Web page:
Black Holes Are Visible

Black Holes Are Visible April 10, 2019


The longer I live the more amazed I get about how great Almighty God is. It’s because of what scientists are discovering about our universe and how it works. I believe the God of the Bible is the one who created it. The psalmist King David was right–“The heavens declare the glory of God” (Psalm 19.1 NIV).

This is a historic day in astronomy. A team of more than 200 scientists revealed a colorful image of a black hole–well sort of. Two years ago, they took pictures simultaneously with six radio-wave telescopes stationed around the world aimed at the same black hole. These telescopes were located on mountains in Hawaii (Manea Kea on the Big Island), Arizona, Mexico, Chile, Spain, and Antarctica at the South Pole. It is called the Event Horizon Telescope project (EHT). The effect of these telescopes working in tandem was that it was like one big telescope the size of the earth. That was the only way these scientists thought they might be able to see a black hole.

Until then, scientists had thought it would be impossible for humans to ever view a black hole from earth. But today, this project sort of trashed that viewpoint. These pictures were sent to scientists at Massachusetts Institute of Technology (MIT). It took them two years to organize this complex data into a single, visible image (see above).

Every galaxy in the universe has at least one, super-massive black hole in its center. Black holes are disks that spin very fast and have an opening. Black holes have an enormous gravity that causes their opening to gobble up planets, suns, gas, dust, and whatever. Once this matter gets close to the opening of a black hole, called its Event Horizon, its gravity causes that matter to descend into the black hole. Even light cannot escape from the black hole, which is why it called a black hole. Theoretically, all of this matter in the black hole gets squeezed together into an extremely dense singularity.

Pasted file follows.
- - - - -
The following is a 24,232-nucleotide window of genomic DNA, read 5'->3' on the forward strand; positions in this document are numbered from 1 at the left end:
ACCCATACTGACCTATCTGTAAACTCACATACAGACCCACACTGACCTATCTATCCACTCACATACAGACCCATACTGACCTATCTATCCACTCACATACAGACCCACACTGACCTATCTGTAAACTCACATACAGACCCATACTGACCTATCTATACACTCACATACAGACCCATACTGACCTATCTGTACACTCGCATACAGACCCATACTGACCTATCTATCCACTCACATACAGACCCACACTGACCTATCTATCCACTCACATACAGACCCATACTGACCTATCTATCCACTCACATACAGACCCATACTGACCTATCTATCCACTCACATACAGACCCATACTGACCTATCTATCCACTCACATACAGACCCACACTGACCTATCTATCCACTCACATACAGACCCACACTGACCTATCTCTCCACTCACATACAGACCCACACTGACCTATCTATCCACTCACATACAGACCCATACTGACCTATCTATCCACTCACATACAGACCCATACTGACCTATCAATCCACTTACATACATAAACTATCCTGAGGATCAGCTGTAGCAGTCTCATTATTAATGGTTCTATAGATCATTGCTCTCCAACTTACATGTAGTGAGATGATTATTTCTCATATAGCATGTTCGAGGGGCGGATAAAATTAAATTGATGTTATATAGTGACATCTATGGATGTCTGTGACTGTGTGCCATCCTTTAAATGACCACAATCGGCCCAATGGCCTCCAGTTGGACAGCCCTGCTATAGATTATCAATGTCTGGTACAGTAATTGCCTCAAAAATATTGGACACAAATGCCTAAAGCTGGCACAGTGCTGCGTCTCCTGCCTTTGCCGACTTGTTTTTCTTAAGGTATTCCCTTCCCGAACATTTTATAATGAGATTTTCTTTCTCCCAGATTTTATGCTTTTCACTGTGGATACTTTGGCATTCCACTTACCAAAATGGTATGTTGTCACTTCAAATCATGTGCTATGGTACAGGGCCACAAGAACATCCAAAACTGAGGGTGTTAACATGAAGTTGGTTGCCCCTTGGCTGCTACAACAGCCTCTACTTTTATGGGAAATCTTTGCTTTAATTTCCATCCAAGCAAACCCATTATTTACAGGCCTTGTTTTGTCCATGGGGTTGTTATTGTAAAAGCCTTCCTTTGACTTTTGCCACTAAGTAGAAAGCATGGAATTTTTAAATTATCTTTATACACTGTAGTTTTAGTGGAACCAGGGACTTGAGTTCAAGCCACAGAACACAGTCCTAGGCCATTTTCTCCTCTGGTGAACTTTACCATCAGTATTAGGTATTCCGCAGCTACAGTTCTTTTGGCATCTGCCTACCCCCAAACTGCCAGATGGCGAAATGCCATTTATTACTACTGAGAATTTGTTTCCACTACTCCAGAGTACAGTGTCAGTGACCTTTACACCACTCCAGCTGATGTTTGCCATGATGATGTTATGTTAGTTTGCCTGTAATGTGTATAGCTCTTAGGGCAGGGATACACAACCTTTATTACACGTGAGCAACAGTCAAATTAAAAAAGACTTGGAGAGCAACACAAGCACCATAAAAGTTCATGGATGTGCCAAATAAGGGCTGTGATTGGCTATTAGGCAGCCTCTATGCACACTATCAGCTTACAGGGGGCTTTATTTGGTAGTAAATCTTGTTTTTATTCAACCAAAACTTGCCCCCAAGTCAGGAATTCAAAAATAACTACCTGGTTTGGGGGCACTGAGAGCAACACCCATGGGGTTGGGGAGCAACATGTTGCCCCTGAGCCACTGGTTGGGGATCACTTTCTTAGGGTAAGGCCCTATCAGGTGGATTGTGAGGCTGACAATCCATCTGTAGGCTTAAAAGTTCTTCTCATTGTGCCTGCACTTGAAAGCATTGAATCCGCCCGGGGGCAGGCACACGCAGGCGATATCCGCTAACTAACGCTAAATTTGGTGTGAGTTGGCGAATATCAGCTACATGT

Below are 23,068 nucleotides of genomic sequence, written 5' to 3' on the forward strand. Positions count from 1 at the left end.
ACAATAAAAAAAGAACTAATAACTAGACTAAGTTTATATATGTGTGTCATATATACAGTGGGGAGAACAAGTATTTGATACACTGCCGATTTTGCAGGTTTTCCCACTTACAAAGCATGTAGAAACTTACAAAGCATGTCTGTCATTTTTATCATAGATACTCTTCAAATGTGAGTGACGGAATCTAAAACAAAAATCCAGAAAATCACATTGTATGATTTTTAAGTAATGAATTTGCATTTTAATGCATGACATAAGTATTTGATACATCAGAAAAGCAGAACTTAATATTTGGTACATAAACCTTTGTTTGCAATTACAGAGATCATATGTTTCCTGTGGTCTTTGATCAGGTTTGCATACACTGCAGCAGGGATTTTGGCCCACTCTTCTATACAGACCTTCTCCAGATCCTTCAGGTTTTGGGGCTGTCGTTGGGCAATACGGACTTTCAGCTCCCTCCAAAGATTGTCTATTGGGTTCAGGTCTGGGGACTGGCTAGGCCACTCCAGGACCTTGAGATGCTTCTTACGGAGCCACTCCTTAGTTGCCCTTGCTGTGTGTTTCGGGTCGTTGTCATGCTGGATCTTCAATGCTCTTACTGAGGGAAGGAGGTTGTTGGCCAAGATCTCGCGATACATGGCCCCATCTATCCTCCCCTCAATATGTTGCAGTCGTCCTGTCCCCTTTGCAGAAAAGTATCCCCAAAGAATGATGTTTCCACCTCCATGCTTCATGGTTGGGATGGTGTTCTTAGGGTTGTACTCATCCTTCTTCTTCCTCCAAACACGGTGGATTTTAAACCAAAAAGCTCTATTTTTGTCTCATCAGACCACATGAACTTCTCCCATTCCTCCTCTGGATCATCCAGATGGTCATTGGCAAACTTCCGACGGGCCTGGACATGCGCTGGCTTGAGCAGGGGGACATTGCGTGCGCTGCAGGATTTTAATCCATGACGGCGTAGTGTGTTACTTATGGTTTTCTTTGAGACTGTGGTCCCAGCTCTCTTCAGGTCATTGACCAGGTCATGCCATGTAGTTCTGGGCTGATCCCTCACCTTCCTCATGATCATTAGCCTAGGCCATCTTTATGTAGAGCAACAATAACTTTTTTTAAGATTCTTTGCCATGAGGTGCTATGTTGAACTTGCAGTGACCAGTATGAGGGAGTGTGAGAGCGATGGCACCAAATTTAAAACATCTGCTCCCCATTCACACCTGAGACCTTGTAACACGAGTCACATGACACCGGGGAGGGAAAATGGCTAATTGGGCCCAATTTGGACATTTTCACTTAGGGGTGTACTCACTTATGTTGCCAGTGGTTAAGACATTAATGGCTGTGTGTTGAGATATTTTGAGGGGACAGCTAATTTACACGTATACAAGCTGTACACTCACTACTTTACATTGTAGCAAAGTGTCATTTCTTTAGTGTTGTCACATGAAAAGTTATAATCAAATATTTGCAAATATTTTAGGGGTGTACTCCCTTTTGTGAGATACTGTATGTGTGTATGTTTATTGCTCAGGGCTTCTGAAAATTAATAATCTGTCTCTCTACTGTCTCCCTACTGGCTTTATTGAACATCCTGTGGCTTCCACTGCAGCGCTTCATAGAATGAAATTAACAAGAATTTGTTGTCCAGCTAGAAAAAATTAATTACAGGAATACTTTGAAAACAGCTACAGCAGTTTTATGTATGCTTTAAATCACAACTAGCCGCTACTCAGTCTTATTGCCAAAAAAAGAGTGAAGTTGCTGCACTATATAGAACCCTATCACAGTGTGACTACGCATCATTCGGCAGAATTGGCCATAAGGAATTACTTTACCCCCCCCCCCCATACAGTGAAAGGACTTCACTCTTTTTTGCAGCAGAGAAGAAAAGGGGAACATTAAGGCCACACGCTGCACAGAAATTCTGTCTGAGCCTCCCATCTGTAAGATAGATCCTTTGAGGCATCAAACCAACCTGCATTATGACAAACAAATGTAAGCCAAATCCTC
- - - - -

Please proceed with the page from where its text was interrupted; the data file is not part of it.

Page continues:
Black holes and dark matter have been perhaps the most mysterious things in the universe for scientists to understand. Black holes were first discovered in 1781 by astronomer Charles Messier. But scientists were not sure if Messier was right about it. In 1915, Albert Einstein published his general theory of relativity. His calculations indicated that Messier was right, that the universe has black holes. Yet, even Einstein was skeptical about this and therefore wondered if he was wrong in his formulations.

So, what black hole did they take pictures of? It was not the black hole at the center of our Milky Way galaxy, which scientists call Sagittarius A*. They estimate it is the size of four of our suns. Instead, the EHT team of scientists aimed those telescopes at Messier 78 (M78), obviously named after Charles Messier. This M78 black hole is 55 million light years away from earth. One team member says this M78 black hole is 2,000 times bigger than Sagittarius A* and 2,000 times farther from earth than Sagittarius A* is.

Two years ago, the EHT team also took pictures of Sagittarius A* for comparison with M78; but its data is more complex than that of M78. The team expects to publish an image of Sagittarius A* soon. In actuality, the M78 image does not show the black hole; rather, it shows its opening as being totally black with light surrounding the black hole and spinning with it.

These scientists published six papers about EHT today in the Astrophysical Journal Letters.


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